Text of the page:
It probably is peculiar to be happy at the way a torn tee shirt slips through holes in an egg carton, to be utterly focused on creating an object that will not generate income or reviews. Perhaps, the silence of the rest of the car was due to the uneasy feeling of being caught in an underground capsule with two weird people, both unusually immersed in textiles, one wielding a pair of scissors.
     The silence broke at the next station when a woman of some years, who used a walker to get around, struggled to get into the car. “Excuse me,” she said to the homeless man with the stroller. “Would you please move this….this… thing so that people can get by?” The sentiment was evidently shared by not a few others, for there was a general murmur of assent. I am a professional friend of people with walkers and wheelchairs, and I am impressed when I see anyone dependent on wheels brave the chancy and difficult terrain of the subway. So I was pleased to hear this old lady, so mobile and assured of her rights, but I did wince at her tone. This thing, as she put it, appeared to be someone’s home. But the man didn’t take offense, so why should I? The train lurched on.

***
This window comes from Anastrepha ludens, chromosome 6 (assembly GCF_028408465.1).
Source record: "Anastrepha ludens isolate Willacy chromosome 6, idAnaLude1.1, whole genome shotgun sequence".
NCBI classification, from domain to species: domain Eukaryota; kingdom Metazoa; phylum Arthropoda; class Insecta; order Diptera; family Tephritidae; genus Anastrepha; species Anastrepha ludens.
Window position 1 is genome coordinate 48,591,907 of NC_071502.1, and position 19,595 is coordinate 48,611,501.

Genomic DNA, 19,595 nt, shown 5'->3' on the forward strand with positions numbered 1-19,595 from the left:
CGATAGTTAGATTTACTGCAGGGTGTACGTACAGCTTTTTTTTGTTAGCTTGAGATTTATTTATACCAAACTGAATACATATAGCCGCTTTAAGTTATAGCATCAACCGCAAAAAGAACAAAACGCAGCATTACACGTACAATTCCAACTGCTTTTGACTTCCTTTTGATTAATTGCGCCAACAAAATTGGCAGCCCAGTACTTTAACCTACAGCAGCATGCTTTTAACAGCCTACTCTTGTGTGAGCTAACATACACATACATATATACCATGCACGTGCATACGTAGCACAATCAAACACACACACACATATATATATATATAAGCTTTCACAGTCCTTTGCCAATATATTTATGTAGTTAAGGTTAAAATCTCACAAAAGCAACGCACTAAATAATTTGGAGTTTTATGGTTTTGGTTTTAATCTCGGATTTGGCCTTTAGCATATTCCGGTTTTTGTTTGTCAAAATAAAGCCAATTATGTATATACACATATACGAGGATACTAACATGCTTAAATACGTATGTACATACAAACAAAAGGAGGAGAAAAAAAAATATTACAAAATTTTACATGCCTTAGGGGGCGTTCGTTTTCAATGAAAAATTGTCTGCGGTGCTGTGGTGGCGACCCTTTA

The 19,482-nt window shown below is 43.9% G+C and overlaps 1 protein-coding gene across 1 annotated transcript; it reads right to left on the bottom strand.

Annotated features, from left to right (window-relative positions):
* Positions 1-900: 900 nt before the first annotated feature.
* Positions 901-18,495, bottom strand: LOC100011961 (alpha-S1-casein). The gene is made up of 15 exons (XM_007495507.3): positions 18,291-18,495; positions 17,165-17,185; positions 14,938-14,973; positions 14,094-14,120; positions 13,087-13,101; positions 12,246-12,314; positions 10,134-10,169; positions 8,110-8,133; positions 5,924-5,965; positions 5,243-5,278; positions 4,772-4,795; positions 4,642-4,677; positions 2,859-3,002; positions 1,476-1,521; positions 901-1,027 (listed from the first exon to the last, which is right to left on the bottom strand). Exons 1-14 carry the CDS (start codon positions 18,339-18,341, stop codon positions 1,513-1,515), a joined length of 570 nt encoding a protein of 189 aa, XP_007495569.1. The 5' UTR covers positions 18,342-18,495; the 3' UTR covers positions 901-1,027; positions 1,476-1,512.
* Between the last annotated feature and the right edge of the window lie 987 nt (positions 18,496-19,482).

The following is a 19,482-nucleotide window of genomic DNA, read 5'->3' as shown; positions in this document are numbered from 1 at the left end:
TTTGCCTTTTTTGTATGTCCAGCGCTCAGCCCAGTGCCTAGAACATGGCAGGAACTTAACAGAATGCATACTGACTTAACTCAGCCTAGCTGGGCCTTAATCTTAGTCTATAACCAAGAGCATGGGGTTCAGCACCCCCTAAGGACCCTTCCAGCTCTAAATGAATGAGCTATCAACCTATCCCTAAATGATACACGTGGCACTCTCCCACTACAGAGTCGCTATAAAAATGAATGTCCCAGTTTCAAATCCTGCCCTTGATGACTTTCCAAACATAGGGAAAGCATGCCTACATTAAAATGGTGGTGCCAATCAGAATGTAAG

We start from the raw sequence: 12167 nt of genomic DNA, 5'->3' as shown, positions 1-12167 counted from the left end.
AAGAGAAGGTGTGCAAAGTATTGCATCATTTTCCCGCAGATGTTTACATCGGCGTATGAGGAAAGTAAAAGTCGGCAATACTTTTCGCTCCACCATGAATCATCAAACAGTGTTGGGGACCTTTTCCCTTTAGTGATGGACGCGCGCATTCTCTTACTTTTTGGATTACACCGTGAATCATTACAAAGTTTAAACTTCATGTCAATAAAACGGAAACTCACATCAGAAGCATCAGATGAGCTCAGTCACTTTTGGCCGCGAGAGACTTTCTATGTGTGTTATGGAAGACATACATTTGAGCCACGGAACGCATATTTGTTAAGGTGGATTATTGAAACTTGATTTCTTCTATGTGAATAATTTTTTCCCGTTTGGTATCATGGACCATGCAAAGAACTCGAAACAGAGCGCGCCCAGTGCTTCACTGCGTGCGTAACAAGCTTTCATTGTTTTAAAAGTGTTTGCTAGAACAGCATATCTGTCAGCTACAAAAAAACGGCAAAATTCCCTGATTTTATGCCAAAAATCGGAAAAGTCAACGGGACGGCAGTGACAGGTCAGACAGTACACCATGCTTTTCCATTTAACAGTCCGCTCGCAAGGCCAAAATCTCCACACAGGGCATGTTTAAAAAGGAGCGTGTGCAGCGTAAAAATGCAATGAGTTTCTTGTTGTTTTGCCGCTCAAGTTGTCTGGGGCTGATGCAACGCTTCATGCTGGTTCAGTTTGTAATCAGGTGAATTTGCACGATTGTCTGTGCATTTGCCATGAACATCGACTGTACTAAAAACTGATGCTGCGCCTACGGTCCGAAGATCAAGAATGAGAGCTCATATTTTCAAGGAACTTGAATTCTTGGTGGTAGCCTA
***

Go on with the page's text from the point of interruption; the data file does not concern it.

The car was now too crowded for me to see the blanketed form of the homeless man or the lady with the walker, but I could feel them, their presence as insistent as my egg carton. We were points of an ungainly and ill-behaved triangle, connected for a brief instant deep below the prosperous streets of Manhattan. I do not always enjoy the subway, but when I do, it often is due to these unspoken alliances and allegiances that can pop into being, only to disperse when the train reaches its station. But do they disperse? Days after my train reached 14th Street, I’m still mulling over my triangle-mates, the three of us bound through fabric, wheels and disruption. I did not see their faces, and most likely, they did not notice me. Yet there they are, entrenched in my mind, making me grin, part of me now.

Wednesday, October 29, 2014

Interview #4, Victor Calise